If a lender tells you that you’re prequalified for a $275,000 purchase, then you’re qualified to buy any $275,000 property that you desire, right?
When you talk with lenders, you want to ask about the maximum purchase price that you qualify for, don’t you?
After all, what you want to know is how much house you can afford – even if you plan to purchase below that limit – isn’t that the bottom line?
The answer s are: no, No, and NO! Here’s why.
Imagine a borrower is graduating from medical school and beginning a residency with an annual salary of $55,000, or about $4,583 per month. Let’s suppose that this individual has about $325 per month in total liabilities – payments on a car, credit cards, and so forth.
Now let’s assume that the borrower gets a 30-year fixed mortgage at 3.875% for the $275,000 purchase – the monthly payment for principal and interest will be about $1,293.
At this point, total monthly liabilities are $1,618, and the borrower’s debt-to-income ratio (monthly liabilities divided by monthly income) is only a bit over 35%. Not bad.
But, there’s homeowner’s insurance that must be considered – let’s suppose it costs $75 per month. Now the DTI is almost 37%.
Still, not too bad. And there are real estate taxes, and those are $100 per month. Still not terrible, but notice how the DTI has crept up to slightly over 39% at this point.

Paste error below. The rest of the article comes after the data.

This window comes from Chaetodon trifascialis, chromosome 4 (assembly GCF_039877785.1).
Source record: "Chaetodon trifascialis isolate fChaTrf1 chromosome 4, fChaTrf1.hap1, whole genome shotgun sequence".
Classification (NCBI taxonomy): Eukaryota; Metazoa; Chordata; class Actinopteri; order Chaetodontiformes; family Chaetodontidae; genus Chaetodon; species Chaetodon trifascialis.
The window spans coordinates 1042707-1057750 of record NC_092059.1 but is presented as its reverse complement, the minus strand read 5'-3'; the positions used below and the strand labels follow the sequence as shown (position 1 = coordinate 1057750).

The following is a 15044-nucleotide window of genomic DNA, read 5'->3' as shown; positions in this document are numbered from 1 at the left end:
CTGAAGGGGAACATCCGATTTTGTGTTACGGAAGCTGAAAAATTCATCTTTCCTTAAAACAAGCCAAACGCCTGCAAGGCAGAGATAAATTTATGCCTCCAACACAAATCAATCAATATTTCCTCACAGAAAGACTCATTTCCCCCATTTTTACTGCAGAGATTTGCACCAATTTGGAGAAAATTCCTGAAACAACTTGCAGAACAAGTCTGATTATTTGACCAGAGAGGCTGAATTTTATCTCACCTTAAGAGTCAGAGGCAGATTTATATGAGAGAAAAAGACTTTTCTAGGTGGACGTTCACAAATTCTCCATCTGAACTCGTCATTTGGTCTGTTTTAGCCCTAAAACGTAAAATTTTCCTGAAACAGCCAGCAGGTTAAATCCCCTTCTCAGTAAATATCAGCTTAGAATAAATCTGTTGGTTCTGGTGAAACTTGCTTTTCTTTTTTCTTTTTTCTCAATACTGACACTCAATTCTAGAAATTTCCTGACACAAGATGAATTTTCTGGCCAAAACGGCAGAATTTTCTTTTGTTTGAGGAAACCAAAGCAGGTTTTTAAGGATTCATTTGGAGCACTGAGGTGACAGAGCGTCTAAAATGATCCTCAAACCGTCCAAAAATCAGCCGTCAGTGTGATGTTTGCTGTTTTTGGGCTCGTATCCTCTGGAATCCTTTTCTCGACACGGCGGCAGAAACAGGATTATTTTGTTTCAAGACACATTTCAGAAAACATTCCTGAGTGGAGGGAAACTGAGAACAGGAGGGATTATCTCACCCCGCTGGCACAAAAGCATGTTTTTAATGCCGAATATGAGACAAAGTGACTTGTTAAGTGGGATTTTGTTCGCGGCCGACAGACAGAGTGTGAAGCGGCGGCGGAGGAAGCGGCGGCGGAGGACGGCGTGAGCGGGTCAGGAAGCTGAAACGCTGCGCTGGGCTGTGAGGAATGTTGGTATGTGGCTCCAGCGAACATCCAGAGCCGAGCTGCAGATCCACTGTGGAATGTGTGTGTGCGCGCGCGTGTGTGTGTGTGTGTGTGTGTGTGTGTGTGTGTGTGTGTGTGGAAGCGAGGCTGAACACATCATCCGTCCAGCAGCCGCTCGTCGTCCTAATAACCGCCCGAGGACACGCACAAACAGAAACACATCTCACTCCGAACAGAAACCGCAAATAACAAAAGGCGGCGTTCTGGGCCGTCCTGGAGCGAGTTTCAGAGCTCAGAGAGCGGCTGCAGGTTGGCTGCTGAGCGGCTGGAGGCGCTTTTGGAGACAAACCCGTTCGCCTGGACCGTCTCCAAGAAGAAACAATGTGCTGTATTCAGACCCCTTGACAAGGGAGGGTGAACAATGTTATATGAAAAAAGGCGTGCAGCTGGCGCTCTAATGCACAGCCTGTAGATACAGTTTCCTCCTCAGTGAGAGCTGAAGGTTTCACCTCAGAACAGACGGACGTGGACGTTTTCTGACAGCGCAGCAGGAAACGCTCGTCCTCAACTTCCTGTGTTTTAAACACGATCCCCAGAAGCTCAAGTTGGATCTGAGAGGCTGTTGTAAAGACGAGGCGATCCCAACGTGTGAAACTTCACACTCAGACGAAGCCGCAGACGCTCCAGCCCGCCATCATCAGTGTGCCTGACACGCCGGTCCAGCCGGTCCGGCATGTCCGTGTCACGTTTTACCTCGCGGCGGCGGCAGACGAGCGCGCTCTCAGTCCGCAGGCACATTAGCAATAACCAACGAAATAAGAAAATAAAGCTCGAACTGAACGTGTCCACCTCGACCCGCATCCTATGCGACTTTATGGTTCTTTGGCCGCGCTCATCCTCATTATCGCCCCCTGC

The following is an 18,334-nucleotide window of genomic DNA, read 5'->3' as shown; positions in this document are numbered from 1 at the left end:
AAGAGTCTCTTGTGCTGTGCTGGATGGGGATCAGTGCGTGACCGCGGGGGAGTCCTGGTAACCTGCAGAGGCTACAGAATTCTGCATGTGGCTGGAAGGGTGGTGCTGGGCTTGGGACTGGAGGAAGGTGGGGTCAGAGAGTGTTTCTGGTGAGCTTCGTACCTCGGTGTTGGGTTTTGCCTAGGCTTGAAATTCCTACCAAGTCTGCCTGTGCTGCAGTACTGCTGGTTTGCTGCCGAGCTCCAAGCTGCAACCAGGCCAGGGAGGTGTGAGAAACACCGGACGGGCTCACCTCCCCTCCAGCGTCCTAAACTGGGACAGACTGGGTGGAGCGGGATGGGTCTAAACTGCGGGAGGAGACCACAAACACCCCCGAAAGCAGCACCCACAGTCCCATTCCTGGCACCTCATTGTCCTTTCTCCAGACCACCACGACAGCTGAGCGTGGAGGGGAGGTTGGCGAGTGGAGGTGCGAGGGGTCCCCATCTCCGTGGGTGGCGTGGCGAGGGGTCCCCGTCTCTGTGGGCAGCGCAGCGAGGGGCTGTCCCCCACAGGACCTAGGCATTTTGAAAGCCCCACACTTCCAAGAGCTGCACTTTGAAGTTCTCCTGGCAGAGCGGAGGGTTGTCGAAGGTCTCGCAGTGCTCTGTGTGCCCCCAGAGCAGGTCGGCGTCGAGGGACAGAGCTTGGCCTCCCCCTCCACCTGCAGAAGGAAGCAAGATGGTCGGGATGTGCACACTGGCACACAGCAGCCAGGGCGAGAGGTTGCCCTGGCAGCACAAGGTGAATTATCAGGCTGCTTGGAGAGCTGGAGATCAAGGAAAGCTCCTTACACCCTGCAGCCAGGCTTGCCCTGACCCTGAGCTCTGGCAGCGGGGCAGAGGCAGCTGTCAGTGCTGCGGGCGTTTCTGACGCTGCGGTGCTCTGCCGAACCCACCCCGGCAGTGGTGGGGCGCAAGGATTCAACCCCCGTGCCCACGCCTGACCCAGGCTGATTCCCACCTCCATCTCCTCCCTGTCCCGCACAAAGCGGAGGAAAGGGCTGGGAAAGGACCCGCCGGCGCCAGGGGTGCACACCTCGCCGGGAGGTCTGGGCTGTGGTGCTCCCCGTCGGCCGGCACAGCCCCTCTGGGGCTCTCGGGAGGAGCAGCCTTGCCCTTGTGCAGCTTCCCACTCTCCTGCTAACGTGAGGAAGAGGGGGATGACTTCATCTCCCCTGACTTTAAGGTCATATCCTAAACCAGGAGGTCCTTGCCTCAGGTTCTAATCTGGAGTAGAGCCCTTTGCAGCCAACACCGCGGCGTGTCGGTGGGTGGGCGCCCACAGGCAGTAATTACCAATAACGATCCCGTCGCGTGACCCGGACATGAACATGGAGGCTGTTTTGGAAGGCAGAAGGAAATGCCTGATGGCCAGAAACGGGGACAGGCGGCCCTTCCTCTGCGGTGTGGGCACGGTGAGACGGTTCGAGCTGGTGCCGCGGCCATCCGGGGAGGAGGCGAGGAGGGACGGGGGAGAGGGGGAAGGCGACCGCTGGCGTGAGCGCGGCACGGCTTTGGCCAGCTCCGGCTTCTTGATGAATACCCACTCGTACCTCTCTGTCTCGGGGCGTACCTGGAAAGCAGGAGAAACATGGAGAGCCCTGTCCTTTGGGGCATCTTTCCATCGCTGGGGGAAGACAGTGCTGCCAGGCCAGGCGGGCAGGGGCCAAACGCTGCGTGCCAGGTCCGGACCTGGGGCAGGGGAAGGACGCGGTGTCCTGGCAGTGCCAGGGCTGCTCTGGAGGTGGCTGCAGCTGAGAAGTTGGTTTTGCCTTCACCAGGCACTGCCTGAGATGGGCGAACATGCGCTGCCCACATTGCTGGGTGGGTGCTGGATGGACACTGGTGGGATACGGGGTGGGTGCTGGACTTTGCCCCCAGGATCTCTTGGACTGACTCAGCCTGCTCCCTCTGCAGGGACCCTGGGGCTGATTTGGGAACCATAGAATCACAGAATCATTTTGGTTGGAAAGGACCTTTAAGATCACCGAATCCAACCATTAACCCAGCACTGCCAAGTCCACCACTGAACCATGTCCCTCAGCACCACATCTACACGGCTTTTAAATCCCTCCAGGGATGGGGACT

Assume that a lender allows up to a 45% DTI; you can make a full price offer on that $275,000 home you just saw, right? Maybe.
What if it is a condominium with $300 monthly dues? In that case, your DTI just jumped to almost 45.7%, and you no longer qualify.
The same thing can happen with Homeowners’ Association (HOA) fees. Sometimes taxes can have the same result, especially in high-millage areas, or when dealing with homes that are priced well below assessed value.
This scenario may seem contrived, but in truth it is not. Condo or HOA fees can be deal-breakers, and taxes – which vary tremendously by locale – can be deal-breakers, too. Sometimes, a home that appears to be within the budget and within your lender’s DTI limits turns out not to be within those limits once you factor in taxes, insurance, and association fees.
So, when you talk with lenders, you of course want to get an idea of the price range that defines the upper limit of your purchase. It’s useful to have a rough number in mind as you go house hunting.
But, be sure to focus on the total monthly payment, not merely the price of the property – because ultimately it is the total payment — not the sale price of the home — that determines your DTI and whether you qualify for that particular purchase.